The Garden

I don’t have nearly enough posts about Art’s amazing garden. We live in a city and he has a small farm out there. I’ll have to go get some shots of the corn – yes, corn. But for now here’s a few that I took last week.

Our Apple Tree Along the front fence and the side we have pink pearl and calville blanc apples. They are both heritage breeds. I don’t know which one this is a picture of, but isn’t it a yummy looking apple?




Our Peach Tree The peaches are Perigrine. They are white peaches. We thought we were getting “UFO” or donut peaches — but they sent us the wrong thing. There’s so many on the tree it’s amazing!




Sunflowers! We have tons of sunflowers that we didn’t even plant. They are all “volunteers” planted by the birds from our feeder, which is full of sunflower seeds/




Art working in the GardenHere’s Art working in the garden. Did I mention that it’s organic? No chemicals — just hard work and compost.




The herb gardenThis is the herb garden that runs along the front of the house in a raised bed. The house is below the street level, so this is protected from the sidewalk. In the foreground you see sage. There’s also thyme, echincea, native honeysuckle, roses, and other things. There’s more herbs in the main garden, but this is a nice cluster.

[tags]urban, gardening, heritage, apples, peaches, summer, garden, washington dc[/tags]

Charlottesville or Bust!

Saturday, June 24
After many weeks of careful consideration about how far the car could go, we just drove to the Charlottesville area to go hiking in Shenandoah National Park. Unfortunately, the car decided that it was done. We started up the mountain the transmission started to fail. We tried to make it to the parking area, but realized it just wasn’t going to happen. Thankfully, we were able to pull over to the side of the road and let the car cool for a little while.

We tried to get a little hiking in near where we pulled over — but it was wet, buggy, and gross. After about 20 minutes we gave up and went back to the car. We did see two box turtles on our aborted hiking attempt. We coasted down the mountain and it turned into a scene from the Blues Brothers. We were going 30mph on the highway — just hoping we’d get somewhere. We put something like 4 quarts of transmission fluid into the car — all with a helpful local watching and chatting with Art. The fluid didn’t help particuarly, so we decided to try and make it over to the C-ville airport and rent a car to get home. Thankfully, the long-term parking was pretty cheap.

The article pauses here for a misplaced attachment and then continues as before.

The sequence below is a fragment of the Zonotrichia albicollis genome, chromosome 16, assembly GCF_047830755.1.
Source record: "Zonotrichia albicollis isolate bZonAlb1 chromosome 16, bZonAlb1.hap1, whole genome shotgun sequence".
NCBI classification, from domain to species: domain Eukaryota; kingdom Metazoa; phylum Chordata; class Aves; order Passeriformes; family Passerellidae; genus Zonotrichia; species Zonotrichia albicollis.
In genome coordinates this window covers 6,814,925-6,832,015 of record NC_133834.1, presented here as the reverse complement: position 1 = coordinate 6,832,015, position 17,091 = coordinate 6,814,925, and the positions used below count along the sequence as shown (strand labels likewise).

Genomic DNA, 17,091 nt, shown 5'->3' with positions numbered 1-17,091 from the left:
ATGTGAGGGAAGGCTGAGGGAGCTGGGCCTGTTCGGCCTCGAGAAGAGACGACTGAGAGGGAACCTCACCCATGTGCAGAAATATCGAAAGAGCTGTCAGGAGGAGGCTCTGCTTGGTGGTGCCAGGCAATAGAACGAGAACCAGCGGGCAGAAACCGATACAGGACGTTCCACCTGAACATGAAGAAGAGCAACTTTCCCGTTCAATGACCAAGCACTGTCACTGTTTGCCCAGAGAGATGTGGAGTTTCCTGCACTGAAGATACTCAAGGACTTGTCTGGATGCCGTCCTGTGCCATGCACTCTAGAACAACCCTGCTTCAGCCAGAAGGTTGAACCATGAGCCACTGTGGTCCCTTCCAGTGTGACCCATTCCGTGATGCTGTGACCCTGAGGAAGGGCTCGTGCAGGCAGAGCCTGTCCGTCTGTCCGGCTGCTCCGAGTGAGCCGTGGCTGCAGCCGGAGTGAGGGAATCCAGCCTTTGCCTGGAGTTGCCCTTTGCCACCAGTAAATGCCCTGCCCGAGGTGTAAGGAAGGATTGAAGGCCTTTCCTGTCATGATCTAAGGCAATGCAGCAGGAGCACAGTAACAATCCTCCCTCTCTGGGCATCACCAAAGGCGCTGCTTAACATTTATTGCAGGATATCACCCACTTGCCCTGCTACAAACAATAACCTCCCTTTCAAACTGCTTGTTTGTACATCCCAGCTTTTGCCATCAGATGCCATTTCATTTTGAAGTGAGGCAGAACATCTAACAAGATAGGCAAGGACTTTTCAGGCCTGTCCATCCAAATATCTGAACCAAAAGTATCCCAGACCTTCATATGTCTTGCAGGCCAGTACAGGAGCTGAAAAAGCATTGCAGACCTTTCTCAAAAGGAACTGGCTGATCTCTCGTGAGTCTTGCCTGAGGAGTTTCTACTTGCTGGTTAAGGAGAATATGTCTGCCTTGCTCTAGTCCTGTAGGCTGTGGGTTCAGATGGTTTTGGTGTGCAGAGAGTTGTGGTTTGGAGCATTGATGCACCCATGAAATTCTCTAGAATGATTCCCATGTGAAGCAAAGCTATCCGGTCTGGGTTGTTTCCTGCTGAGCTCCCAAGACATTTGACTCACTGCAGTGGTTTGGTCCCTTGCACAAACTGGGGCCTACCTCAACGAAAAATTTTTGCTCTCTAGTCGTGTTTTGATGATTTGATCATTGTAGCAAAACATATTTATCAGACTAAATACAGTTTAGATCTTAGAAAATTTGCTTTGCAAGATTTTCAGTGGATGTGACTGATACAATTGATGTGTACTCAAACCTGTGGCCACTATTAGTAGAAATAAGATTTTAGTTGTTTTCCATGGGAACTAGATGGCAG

horton winesSince the hiking was a bust, we decided to still have a little fun and continue on the second half of the weekend’s adventure. We headed over to Horton Vineyards. It’s a terrible website, but a nice winery. Acutally, they are considered one of the best winery/vineyard’s on the East Coast. Art had brought home a bottle of their Pear Port when he did the Crozet Show — and it was so fabulous I wanted more. We did quite the tasting (it’s free) and then bought a few bottles to take home. Besides the Pear Port we also really liked the Vintage Port and the Viognier Reserve (2001).

Sunday, June 25
Now, back to the dead car issue. We knew the car was dying — and actually had already arranged for a car loan and done lots of research on what kind of car we were going to get. So on Sunday we checked a bunch of auto dealer websites and got a list of all the people selling Honda Elements in our area at the price and mileage range we wanted. We headed out with list in hand to buy a car. Note — always bring the list with you. I don’t think the dealer would have given us the car at the price if we hadn’t waived the Web page with the car and price in front of him. Plus, when he played the, “you won’t find this car for this price any where else game,” — we said, “Oh — really….”.

Now we are the proud owners of a 2004 blue Honda Element (I guess it’s water?).

Saturday, July 1
Back to C-ville! We ended up having to keep the rental car all week and return it to C-ville – or pay penalties. So off we went. We returned the car and moved the wagon to a parking lot where the people we are donating it to could get it. It did actually make it under its own power. Then we picked up lunch at a bakery we read about in the Washington Post. They definitely didn’t disappoint — both the lunch and pastries were great. We headed back to the mountain that killed wagon for a picnic and hiking.

It was a nice 6-mile hike along the AT, from Swift Run Gap to South River in the Shenandoah National Park. The highlight was two bear sightings! We saw a larger bear with one (or two) yearlings ambling through the woods, and then joined a whole group of people on the side of the road later to watch a mama-bear and two adorable cubs! We also had a great encounter with a deer and fawn. The fawn did some adorable frolicking for us. Oh — and we saw a toad. Toad’s a bit anti-climactic, I know — but we actually saw it first.

Sunday, July 2
I think we’re off to the National Portrait Gallery today. It’s re-opened after many years, and I want to go and see it. It’s a pretty big deal here in DC. We were going to the Folklife Festival, but I just can’t get into it any more. I think the Smithsonian has just done a rotten job the past few years, and taken it in a terrible direction. Between the tourists and the heat — I don’t feel like going if it’s not going to be good.

[tags]charlottesville, cville, shenandoah, at, patc, hiking, bears, horton vineyards, wine, food, bakeries, element, honda[/tags]

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